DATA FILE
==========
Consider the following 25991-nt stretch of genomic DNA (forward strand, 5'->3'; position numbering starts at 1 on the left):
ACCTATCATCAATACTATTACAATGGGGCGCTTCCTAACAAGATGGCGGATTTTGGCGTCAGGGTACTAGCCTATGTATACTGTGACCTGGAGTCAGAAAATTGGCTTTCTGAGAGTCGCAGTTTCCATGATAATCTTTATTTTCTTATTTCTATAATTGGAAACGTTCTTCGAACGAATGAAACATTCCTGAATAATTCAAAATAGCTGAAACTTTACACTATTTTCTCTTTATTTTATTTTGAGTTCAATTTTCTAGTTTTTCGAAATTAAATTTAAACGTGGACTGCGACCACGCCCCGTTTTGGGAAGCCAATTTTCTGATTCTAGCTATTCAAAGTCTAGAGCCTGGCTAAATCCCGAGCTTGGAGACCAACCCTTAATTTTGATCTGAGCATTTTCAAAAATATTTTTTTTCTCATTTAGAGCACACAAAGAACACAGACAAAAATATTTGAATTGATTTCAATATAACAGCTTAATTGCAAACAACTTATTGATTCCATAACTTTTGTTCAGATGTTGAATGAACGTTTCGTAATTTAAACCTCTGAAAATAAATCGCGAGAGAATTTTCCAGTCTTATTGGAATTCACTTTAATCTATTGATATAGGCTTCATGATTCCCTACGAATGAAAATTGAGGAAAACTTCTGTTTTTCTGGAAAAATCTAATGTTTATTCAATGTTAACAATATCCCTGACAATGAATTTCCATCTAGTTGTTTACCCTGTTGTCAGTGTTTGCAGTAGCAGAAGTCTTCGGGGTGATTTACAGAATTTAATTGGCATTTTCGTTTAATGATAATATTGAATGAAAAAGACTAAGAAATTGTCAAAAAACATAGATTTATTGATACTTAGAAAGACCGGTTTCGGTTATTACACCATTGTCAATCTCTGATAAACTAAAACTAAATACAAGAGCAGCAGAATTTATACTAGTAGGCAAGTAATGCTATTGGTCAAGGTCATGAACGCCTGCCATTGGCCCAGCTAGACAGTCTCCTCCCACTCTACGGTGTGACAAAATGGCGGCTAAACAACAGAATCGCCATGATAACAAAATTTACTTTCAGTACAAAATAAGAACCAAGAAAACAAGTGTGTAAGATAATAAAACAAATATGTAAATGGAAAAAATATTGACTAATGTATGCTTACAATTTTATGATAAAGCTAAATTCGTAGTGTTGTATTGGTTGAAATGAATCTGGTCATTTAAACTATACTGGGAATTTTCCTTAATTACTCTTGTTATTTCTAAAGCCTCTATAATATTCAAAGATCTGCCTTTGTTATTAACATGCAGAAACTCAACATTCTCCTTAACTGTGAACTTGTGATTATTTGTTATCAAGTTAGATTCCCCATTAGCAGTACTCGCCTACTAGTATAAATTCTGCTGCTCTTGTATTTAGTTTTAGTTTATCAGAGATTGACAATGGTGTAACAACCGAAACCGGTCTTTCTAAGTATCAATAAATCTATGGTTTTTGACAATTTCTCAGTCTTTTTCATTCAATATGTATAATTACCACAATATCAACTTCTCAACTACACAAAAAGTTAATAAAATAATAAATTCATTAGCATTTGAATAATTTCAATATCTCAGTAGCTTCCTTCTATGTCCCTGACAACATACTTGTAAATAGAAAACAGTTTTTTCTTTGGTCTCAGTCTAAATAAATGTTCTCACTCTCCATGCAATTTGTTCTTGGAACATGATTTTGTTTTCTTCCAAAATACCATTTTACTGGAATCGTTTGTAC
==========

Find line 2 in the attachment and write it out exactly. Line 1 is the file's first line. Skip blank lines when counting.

ACCTATCATCAATACTATTACAATGGGGCGCTTCCTAACAAGATGGCGGATTTTGGCGTCAGGGTACTAGCCTATGTATACTGTGACCTGGAGTCAGAAAATTGGCTTTCTGAGAGTCGCAGTTTCCATGATAATCTTTATTTTCTTATTTCTATAATTGGAAACGTTCTTCGAACGAATGAAACATTCCTGAATAATTCAAAATAGCTGAAACTTTACACTATTTTCTCTTTATTTTATTTTGAGTTCAATTTTCTAGTTTTTCGAAATTAAATTTAAACGTGGACTGCGACCACGCCCCGTTTTGGGAAGCCAATTTTCTGATTCTAGCTATTCAAAGTCTAGAGCCTGGCTAAATCCCGAGCTTGGAGACCAACCCTTAATTTTGATCTGAGCATTTTCAAAAATATTTTTTTTCTCATTTAGAGCACACAAAGAACACAGACAAAAATATTTGAATTGATTTCAATATAACAGCTTAATTGCAAACAACTTATTGATTCCATAACTTTTGTTCAGATGTTGAATGAACGTTTCGTAATTTAAACCTCTGAAAATAAATCGCGAGAGAATTTTCCAGTCTTATTGGAATTCACTTTAATCTATTGATATAGGCTTCATGATTCCCTACGAATGAAAATTGAGGAAAACTTCTGTTTTTCTGGAAAAATCTAATGTTTATTCAATGTTAACAATATCCCTGACAATGAATTTCCATCTAGTTGTTTACCCTGTTGTCAGTGTTTGCAGTAGCAGAAGTCTTCGGGGTGATTTACAGAATTTAATTGGCATTTTCGTTTAATGATAATATTGAATGAAAAAGACTAAGAAATTGTCAAAAAACATAGATTTATTGATACTTAGAAAGACCGGTTTCGGTTATTACACCATTGTCAATCTCTGATAAACTAAAACTAAATACAAGAGCAGCAGAATTTATACTAGTAGGCAAGTAATGCTATTGGTCAAGGTCATGAACGCCTGCCATTGGCCCAGCTAGACAGTCTCCTCCCACTCTACGGTGTGACAAAATGGCGGCTAAACAACAGAATCGCCATGATAACAAAATTTACTTTCAGTACAAAATAAGAACCAAGAAAACAAGTGTGTAAGATAATAAAACAAATATGTAAATGGAAAAAATATTGACTAATGTATGCTTACAATTTTATGATAAAGCTAAATTCGTAGTGTTGTATTGGTTGAAATGAATCTGGTCATTTAAACTATACTGGGAATTTTCCTTAATTACTCTTGTTATTTCTAAAGCCTCTATAATATTCAAAGATCTGCCTTTGTTATTAACATGCAGAAACTCAACATTCTCCTTAACTGTGAACTTGTGATTATTTGTTATCAAGTTAGATTCCCCATTAGCAGTACTCGCCTACTAGTATAAATTCTGCTGCTCTTGTATTTAGTTTTAGTTTATCAGAGATTGACAATGGTGTAACAACCGAAACCGGTCTTTCTAAGTATCAATAAATCTATGGTTTTTGACAATTTCTCAGTCTTTTTCATTCAATATGTATAATTACCACAATATCAACTTCTCAACTACACAAAAAGTTAATAAAATAATAAATTCATTAGCATTTGAATAATTTCAATATCTCAGTAGCTTCCTTCTATGTCCCTGACAACATACTTGTAAATAGAAAACAGTTTTTTCTTTGGTCTCAGTCTAAATAAATGTTCTCACTCTCCATGCAATTTGTTCTTGGAACATGATTTTGTTTTCTTCCAAAATACCATTTTACTGGAATCGTTTGTAC